So you want a wider range when singing? Welcome to the club. 

If you feel you could use higher and lower notes in your little vocal cords - I've got you. In this article I will explain which vocal exercises to increase range. Of course, we also have a tutorial you can sing along to.

Don’t do a vocal split right away!

Before doing these range exercises, I recommend that you do a short bodywork session and a light vocal warm-up first. Like a smart dancer, you don't want to go directly to a split before doing some gradual and basic stretches. Your voice needs to be a little bit warmed up before we can expand our range.

The real challenge with vocal range exercises

Anyone can press play and sing along to the exercises I gave you. But here is what will be difficult, yet critical: 

  1. Patience: no straining. If the note is not comfortable, do not sing it. We’ll talk about how to eliminate straining a bit later.
  2. Pay attention. While singing, mind how the throat feels, where the air goes, where the vibrations of the voice are, what is the body doing when it feels good. You want to learn that. 
  3. Insist on the mechanism which feels good as you go through the range. If it’s not it - stop. Go back a step, do it again. Don’t continue the wrong way, don’t just push or force it. It will not get you far.

Ok, here are my four favourite exercises to expand vocal range.

Exercise 1. Lip trill slides over a full octave

0:25 in the above video. If the lip trills are hard, you can also do a rolled R or use the NG, as in 'tongue'. First make a sound, without a certain pitch. Go from a low pitch area to high and back, with a slide. Don't jump up and down. Imagine a siren noise. We'll go a whole octave: 1-8-1. To prevent ourselves from tightening muscles in our throat in the upward motion of the slide, we can throw our hand back, as a nice trick for releasing the muscles.

Exercise 2. Vowel i

5:48 in the above video. The vowel i is a good one to start on. If this is challenging you can try it on u, as in You. I recommend having a vertical opening of the mouth for the i, instead of most people's default which is to stretch the lips to the sides and barely open the mouth. Work with a mirror if you don't know how to do that yet. Think of opening the jaws in the back as I show in the video (also for the u). 

Exercise 3. Baby noises

8:44 in the above video. As you say the baby sound waaa, make sure you have nice lifted cheeks and a dropped jaw. I call it the bad-ass face. Your voice has a bit of squeakiness in it - that's the twang (the professional word for squeaky!) and it helps with closing the cords and keeping the clear, connected quality as we go lower and higher in the range.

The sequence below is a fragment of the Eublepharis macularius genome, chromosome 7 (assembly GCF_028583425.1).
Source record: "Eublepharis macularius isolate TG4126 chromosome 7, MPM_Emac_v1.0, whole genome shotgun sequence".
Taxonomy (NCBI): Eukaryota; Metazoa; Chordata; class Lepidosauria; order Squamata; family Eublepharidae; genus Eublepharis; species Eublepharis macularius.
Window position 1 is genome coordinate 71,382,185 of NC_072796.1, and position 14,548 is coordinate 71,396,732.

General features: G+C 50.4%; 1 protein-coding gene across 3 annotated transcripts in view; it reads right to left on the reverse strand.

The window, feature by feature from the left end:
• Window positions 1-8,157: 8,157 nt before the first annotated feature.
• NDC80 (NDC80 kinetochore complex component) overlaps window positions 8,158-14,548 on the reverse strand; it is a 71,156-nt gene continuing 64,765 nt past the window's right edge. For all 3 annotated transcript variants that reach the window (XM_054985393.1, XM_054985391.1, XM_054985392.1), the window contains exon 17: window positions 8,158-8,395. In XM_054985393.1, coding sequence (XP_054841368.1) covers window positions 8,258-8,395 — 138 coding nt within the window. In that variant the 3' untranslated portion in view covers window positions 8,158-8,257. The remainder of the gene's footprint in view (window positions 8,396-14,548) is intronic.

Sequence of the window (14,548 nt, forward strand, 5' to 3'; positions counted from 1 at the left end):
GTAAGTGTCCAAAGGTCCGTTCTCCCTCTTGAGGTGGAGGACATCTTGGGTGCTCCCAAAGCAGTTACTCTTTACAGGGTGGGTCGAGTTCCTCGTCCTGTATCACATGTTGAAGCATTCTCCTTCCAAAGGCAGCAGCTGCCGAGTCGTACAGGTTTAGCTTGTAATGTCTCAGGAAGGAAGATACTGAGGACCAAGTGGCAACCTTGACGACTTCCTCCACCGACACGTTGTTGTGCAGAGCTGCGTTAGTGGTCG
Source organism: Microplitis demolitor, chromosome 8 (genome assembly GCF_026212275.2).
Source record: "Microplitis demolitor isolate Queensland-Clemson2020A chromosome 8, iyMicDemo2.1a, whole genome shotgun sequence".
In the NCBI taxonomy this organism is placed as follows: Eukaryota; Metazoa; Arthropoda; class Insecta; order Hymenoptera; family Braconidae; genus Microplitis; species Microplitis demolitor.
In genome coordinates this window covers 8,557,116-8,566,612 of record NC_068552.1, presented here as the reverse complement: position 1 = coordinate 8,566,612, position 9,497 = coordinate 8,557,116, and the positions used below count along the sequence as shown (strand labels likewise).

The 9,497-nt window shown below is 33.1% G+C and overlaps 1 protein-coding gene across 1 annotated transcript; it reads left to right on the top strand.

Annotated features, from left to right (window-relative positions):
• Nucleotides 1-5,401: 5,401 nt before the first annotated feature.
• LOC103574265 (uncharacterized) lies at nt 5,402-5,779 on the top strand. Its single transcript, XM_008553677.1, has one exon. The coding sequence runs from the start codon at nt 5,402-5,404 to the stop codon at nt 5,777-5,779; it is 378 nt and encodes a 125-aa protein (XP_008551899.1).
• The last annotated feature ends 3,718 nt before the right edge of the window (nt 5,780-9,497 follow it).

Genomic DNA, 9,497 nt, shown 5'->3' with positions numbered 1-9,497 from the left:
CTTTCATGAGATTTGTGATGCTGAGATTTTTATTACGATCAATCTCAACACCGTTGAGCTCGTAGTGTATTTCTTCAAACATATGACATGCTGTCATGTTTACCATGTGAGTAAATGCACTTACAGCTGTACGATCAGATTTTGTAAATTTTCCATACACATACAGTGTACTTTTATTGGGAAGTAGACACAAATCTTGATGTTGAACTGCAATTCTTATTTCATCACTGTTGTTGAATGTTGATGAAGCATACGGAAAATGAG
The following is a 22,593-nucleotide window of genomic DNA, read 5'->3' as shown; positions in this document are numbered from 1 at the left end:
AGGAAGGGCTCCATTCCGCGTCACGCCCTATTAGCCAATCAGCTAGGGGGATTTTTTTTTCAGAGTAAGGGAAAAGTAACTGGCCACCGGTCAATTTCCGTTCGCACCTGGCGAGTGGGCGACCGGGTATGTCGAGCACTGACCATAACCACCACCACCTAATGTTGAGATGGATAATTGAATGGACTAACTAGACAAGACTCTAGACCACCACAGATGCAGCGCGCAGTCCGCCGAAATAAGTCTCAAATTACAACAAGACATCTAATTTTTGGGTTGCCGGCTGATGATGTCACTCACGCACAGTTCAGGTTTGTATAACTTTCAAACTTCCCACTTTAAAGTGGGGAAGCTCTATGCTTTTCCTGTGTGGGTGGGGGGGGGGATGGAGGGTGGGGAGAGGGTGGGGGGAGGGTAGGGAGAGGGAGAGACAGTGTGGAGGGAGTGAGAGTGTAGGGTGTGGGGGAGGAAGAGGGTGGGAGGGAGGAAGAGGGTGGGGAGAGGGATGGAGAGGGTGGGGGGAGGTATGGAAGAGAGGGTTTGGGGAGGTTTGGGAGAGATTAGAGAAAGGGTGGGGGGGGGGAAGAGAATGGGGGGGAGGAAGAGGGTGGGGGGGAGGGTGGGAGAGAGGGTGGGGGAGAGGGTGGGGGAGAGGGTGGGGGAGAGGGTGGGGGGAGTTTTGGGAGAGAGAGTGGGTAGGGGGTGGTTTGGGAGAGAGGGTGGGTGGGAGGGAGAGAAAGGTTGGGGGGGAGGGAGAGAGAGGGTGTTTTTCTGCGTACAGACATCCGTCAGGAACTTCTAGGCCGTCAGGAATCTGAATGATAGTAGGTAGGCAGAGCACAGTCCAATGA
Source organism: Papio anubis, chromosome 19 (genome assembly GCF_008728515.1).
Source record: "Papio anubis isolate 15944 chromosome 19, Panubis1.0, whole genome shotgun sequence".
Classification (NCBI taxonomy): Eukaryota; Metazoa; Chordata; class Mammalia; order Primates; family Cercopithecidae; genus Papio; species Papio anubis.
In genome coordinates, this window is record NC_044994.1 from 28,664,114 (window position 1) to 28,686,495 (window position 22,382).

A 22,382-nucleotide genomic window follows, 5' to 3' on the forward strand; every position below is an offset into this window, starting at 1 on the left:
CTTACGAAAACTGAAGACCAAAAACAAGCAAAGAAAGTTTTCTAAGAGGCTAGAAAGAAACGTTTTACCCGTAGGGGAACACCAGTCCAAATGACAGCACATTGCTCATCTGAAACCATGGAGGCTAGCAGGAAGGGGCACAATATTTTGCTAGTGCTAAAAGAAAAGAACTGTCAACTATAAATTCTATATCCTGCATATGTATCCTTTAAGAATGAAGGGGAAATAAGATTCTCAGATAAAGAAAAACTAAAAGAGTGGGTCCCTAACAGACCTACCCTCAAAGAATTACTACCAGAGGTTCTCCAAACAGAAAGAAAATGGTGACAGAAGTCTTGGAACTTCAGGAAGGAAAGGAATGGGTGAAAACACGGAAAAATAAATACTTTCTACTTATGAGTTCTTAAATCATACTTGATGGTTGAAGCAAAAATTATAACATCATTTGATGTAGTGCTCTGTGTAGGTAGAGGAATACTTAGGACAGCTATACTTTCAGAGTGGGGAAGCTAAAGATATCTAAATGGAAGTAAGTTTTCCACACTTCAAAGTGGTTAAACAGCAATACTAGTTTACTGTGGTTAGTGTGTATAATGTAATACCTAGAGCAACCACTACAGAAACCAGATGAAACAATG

Exercise 4. Five Italian vowels: i / e / a / o / u

10:57 in the above video. The less you think about going up and down, the better. You can think sideways, or backwards. Just replace that up-and-down motion with a different direction (the more often the better, on every note is best), this way you will be able to go higher AND lower without straining. 

When will I hear results?

These exercises will expand your range over time. Don’t expect immediate results: the vocal cords are muscles, after all, like any other. No one session will change your muscles, but they are capable of stretching and changing. 

Is there no magic trick, really?

Okay, okay, I have something for you. If you want more range quickly, and to go easily to lower and higher notes, there is a way which will speed up your progress times 20. And that is yoga. Have you ever tried singing while doing yoga? You should start, you’ll know what I mean. In general, you’ll give this range tutorial its best chance by eliminating muscle tension around your instrument. So give these poses a try! 

Where in my practice session should these vocal range exercises go?

As you may know, I advocate for a 4 part practice structure, which is both motivating and effective: 

  1. Bodywork
  2. Warm-up
  3. Vocal technique
  4. Sing-through

You can read more on the article: how to practice singing.

This tutorial counts as the technique part, as in part 3, vocal technique. As I said, don’t skip the vocal warm up. You can do this tutorial as your part 3 or in addition to working on your song. And don’t forget part 4 - singing for fun, that’s also very important!


If at some point during these vocal exercises for a higher range, you feel like you're pushing, making an effort - if your throat hurts: STOP. You may go a step back and try again, do what you already know that can help you "fix it". But don't overdo it!

After sticking to your practice structure with this tutorial for a week - hit me and let me know how you are doing, and if I can guide you with anything. Go for it, get this range a-stretchin’.

speaking about vocal exercises...

What you get on this page is a tool. Having a toolbox is one thing, becoming a carpenter another. For systematic and lasting improvement you need a system and guidance. So...

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These range exercises are part of an entire set of vocal exercises, ranging from warm-up to belting.

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About the author
Linor Oren

I'm an opera singer and (online) voice teacher, based in Amsterdam. It took me more than a decade to overcome my share of mental and physical issues and reach a professional level as a singer. Because of this background, and my 10+ years of teaching experience, I believe I can speed up your learning curve as a singer.